How would a jilted lover react in face of infidelity? Or how would a friend avenge the murder of her best friend? Or, is it fair to be punished for a crime that you were not brave enough to prevent?

These and many more questions connected to vengeance have been grappled with in this anthology.

created by Archana Sarat 
EXCERPT OF FIRST CHAPTER

Bus number 131 whirred away, pulling its own weight unwillingly. It was one of the many buses to pass through the Relief road, a busy road in the old part of Ahmedabad. Shazia had an option, the crowed 88 or the overcrowded 131. She preferred to be 30 minutes before time to board 131. Her choice was motivated by her love for the palindromic 1-3-1. Her undying infatuation with prime numbers was inexplicable. Nineteen year old Shazia loved numbers, and to be more precise, she adored Mathematics in all its form. She also loved the rules, the principles, the working theorems, the equations which tried to make sense of the majestic menagerie of numbers. She was fascinated even by the mere shape of numbers. She did not remember when or even how her romance with Maths began. But in her earliest memories, she preferred practicing her numbers over the alphabet, she remembered that she recited tables better than her nursery rhymes. She was short and a bit stocky. Also, a couple of shades darker than was acceptable in the marriage market. However, her looks never bothered her, nor did she ever yearn for fairer skin, or thinner body. What she craved was a disheveled mass of hair, for some uncanny resemblance to Einstein, the only pop icon modern science managed to have produced. But her mother plaited her hair, dashing her hopes to ground. She also longed for a pair of spectacles with glasses so thick that it blurred her eyeballs, indicating the wearer’s brilliance. But she, despite getting checked for vision from her mother’s ophthalmologist, was denied the hallowed implement. Thrice. Shazia valued her bus ride a lot. She had to convince Papa to allow her to commute to her college on her own. She had concealed her indignation about needing her father's permission for every little trifle, even after being categorised as an adult by the Government of India. Papa consented only after he was told that Noor too would start using the bus if Shazia were to give her company.


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ABOUT THE EDITOR SONIA RAO




The editor of the Anthology, Sonia Rao (writer-editor-awardwinningblogger) is the NaNoWriMo Municipal Liaison for All-India region. The stories which are part of the anthology are written by Wrimos homed in to Asia::India region. Most of them are also published writers of short fiction and novels.She blogs @ https://soniaraowrites.wordpress.com/ 

Find out more about Wrimo India @
Wrimo India on Twitter:  https://twitter.com/wrimosindia 
NaNoWriMo:  http://nanowrimo.org/

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Saturday, January 16, 2016

Review-The Brown Sahebs by Anupam Srivastava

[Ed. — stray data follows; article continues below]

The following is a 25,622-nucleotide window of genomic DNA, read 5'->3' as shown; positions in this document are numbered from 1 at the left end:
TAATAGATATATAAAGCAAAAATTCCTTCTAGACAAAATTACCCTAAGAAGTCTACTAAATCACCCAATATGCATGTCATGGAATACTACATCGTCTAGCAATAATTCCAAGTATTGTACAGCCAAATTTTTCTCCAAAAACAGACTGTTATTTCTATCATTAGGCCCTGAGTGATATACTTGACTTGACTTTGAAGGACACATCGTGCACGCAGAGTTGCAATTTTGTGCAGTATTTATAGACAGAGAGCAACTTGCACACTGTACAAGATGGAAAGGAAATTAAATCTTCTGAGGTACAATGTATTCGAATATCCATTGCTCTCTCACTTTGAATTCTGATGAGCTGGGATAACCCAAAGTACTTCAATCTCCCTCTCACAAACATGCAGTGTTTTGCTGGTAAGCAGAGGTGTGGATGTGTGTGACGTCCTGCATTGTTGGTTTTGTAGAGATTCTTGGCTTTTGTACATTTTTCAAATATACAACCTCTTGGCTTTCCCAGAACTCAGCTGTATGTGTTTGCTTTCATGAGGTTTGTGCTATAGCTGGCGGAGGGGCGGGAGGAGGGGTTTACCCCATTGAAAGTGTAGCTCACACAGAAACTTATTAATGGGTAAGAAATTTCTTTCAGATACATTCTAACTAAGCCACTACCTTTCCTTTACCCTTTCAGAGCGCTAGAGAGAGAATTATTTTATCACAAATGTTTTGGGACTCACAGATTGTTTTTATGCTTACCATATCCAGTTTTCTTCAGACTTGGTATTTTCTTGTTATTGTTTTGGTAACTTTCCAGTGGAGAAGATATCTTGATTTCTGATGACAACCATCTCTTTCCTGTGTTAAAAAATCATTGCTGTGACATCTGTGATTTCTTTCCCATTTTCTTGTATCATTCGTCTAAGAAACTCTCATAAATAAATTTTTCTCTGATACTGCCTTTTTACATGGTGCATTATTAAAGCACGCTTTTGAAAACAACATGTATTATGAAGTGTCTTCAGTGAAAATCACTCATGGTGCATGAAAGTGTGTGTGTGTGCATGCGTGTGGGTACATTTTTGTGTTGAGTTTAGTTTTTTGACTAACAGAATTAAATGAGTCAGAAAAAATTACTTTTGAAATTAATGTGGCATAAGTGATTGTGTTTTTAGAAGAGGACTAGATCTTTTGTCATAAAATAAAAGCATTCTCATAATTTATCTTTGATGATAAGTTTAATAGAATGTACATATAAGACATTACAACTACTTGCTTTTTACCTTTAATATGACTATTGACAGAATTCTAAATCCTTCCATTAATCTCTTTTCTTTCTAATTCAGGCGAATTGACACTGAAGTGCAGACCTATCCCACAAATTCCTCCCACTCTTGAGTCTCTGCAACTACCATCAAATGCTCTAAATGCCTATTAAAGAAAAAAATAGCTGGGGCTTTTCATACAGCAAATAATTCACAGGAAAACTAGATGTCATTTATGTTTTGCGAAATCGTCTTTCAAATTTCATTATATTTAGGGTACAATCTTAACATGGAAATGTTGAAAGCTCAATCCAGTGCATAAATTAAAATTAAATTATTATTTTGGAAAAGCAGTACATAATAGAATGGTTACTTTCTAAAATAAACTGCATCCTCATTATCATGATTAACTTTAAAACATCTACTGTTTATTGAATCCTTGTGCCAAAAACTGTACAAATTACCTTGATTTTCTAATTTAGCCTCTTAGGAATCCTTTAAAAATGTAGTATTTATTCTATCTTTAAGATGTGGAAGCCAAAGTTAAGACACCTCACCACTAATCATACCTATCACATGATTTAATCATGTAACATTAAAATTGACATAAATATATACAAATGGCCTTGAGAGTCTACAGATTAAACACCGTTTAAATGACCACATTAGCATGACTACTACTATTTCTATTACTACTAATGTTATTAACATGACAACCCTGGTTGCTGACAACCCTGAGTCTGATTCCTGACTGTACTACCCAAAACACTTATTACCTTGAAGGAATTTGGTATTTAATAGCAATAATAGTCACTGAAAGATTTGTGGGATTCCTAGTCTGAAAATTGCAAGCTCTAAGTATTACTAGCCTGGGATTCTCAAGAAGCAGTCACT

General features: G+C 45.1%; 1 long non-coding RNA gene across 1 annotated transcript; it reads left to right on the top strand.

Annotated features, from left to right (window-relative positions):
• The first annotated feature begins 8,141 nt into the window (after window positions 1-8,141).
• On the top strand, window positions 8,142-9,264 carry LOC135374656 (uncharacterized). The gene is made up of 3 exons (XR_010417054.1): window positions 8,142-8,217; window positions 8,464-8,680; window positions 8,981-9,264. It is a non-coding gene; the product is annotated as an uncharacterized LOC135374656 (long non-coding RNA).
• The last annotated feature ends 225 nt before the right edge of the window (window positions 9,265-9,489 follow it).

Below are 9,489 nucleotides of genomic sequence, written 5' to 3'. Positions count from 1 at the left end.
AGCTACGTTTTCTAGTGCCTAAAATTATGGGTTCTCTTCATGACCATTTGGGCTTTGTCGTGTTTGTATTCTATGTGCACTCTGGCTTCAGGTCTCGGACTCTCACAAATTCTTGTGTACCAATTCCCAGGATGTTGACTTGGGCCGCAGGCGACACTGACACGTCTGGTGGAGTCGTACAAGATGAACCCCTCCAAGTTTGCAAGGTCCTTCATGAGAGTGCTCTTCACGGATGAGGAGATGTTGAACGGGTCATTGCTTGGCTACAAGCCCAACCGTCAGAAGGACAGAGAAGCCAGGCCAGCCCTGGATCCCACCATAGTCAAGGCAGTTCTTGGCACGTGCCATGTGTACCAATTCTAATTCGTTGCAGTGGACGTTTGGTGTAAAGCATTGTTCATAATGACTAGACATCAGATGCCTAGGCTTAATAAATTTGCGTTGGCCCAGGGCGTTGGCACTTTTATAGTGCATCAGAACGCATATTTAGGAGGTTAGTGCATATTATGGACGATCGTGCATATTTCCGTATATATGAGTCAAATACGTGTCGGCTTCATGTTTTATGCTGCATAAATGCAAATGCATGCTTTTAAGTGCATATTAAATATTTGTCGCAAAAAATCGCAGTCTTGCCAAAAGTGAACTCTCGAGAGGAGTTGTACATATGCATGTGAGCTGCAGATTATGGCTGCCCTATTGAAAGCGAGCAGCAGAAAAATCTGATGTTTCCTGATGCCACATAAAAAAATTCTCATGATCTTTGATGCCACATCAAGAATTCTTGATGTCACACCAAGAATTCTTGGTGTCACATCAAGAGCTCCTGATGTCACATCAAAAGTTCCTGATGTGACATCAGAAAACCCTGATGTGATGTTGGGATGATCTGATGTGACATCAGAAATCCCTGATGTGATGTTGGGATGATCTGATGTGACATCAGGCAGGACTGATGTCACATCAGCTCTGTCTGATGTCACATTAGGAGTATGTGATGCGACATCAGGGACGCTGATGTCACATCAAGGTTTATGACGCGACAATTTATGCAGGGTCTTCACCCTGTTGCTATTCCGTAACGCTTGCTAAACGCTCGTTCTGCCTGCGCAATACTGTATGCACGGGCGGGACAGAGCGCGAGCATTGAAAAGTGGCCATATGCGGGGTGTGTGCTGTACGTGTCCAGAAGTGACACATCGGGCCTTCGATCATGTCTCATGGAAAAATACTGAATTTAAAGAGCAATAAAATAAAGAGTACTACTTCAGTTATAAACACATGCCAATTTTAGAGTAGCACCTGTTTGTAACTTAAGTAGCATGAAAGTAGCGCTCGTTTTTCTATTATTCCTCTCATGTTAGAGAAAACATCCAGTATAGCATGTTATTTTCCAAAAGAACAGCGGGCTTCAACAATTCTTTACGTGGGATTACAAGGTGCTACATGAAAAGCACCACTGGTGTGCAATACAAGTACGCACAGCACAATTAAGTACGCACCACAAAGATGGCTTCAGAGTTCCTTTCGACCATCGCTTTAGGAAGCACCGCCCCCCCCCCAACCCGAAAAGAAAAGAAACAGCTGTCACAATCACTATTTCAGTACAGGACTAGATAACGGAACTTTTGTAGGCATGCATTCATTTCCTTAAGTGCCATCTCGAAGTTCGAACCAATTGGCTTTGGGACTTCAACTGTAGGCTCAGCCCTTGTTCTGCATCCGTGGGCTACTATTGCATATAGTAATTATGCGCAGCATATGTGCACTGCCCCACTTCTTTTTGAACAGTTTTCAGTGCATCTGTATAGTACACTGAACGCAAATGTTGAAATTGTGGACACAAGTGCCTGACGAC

THE BROWN SAHEBS 
BY 
ANUPAM SRIVASTAVA

Blurb 

The Raja of Teekra, a dusty and forgotten kingdom near Lucknow, gets lucky when the British Resident visits him but also brings with him a leading revolutionary. The Raja enters India's struggle for freedom and is rewarded with a berth in the cabinet of free India. He is shocked to see the ministers and officers living and operating like their imperial masters but is suitably rewarded for his silence. As he begins to enjoy the good life of Lutyens' Delhi, the British capital which India's freedom fighters abhorred, he faces only one adversary in his plans—his journalist son Pratap. A novel that will blow you away with its depiction of love, passion, intrigue and betrayal.

My Review

            The Brown Sahebs is set in around our pre-independence era and continues till the present time.
            The book is mainly based on the Indian political scenario          which though set in pre-independence era has continued till now. Except Gandhiji, none of the characters real names are disclosed. Though a fictional work, it won’t be hard to make out whom the fictional characters resemble in real.
            The narration of the pre-independence era, the political situation at that time in country is well explained. The book is an eye opener explaining how and why common people of India inspite of having attaining freedom are still not able to enjoy their freedom rights. It explains how really a system works.
            For readers who are not politically inclined or have least interest in politics, this book may sound bit boring and slow paced. But as you continue reading, it creates interest and you feel you can't keep the book down (as it did to me) as it creates curiosity. All the characters; Pratap, his father Raja of Teekra, Vidya Babu, Malati, are well etched. But more could have been told about Kavita, as to how she coped up and dealt with heartbreak. Similar with Pratap’s mother, Rani of Teekra’s character could have been described.